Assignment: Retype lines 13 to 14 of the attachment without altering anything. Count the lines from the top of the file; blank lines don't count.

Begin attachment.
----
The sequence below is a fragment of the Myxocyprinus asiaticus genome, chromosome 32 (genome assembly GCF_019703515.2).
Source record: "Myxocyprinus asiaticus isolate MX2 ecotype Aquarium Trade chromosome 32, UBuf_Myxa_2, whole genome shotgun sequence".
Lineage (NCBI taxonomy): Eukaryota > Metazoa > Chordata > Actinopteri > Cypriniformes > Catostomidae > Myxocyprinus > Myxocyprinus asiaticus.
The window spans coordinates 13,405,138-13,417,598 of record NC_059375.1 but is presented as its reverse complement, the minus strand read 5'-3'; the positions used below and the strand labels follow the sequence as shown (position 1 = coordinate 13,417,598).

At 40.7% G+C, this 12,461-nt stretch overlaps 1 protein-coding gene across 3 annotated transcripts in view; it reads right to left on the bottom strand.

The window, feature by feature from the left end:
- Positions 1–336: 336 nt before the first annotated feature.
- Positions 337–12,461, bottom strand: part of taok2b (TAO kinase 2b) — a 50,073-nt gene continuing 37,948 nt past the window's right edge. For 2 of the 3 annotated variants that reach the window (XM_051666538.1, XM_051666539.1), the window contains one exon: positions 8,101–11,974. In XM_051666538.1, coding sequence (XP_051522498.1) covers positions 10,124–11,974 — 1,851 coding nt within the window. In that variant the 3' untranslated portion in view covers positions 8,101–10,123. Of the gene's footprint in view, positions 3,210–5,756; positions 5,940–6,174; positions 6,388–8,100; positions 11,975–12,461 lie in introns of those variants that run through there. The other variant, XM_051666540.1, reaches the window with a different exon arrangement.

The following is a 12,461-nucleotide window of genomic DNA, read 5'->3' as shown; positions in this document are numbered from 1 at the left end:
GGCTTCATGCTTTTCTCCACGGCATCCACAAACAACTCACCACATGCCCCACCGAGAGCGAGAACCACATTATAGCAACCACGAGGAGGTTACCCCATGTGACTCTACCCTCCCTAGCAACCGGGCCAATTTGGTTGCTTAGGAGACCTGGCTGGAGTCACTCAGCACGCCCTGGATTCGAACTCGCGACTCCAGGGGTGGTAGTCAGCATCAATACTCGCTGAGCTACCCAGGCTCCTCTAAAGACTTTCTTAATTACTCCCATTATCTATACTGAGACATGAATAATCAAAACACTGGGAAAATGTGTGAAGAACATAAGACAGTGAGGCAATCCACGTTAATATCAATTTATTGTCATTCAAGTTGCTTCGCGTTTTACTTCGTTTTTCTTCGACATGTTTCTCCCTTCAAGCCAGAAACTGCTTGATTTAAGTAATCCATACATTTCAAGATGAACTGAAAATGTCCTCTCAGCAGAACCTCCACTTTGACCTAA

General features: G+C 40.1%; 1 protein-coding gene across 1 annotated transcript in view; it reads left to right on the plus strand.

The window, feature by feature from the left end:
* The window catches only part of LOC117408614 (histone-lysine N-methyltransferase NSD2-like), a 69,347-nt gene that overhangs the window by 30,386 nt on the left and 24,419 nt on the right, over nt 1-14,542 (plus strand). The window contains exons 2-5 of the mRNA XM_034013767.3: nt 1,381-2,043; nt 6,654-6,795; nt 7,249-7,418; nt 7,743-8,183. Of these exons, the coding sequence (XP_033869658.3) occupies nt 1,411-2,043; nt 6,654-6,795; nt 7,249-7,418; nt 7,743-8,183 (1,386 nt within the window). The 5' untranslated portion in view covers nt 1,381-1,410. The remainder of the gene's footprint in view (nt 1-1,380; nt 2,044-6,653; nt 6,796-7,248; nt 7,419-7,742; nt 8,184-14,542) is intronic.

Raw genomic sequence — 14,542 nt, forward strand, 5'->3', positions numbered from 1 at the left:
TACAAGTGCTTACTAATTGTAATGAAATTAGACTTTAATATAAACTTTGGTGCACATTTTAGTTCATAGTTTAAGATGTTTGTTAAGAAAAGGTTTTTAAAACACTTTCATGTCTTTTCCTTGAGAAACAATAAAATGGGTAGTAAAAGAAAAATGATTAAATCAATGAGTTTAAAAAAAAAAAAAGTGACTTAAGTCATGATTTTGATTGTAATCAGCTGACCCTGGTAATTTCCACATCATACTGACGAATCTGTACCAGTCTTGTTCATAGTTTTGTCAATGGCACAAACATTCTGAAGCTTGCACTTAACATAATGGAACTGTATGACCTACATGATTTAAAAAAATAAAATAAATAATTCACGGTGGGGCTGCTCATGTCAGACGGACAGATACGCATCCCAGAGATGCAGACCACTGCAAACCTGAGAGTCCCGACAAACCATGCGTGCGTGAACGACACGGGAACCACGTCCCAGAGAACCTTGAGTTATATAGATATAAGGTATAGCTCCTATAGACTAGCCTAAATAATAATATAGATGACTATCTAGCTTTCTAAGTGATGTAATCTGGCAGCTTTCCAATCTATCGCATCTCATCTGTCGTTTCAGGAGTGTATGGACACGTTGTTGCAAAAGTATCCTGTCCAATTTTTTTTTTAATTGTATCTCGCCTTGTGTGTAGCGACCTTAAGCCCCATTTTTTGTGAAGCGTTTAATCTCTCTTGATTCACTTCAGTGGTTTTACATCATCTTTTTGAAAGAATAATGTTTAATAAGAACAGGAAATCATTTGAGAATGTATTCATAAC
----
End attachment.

* The window catches only part of LOC117408614 (histone-lysine N-methyltransferase NSD2-like), a 69,347-nt gene that overhangs the window by 30,386 nt on the left and 24,419 nt on the right, over nt 1-14,542 (plus strand). The window contains exons 2-5 of the mRNA XM_034013767.3: nt 1,381-2,043; nt 6,654-6,795; nt 7,249-7,418; nt 7,743-8,183. Of these exons, the coding sequence (XP_033869658.3) occupies nt 1,411-2,043; nt 6,654-6,795; nt 7,249-7,418; nt 7,743-8,183 (1,386 nt within the window). The 5' untranslated portion in view covers nt 1,381-1,410. The remainder of the gene's footprint in view (nt 1-1,380; nt 2,044-6,653; nt 6,796-7,248; nt 7,419-7,742; nt 8,184-14,542) is intronic.

Raw genomic sequence — 14,542 nt, forward strand, 5'->3', positions numbered from 1 at the left: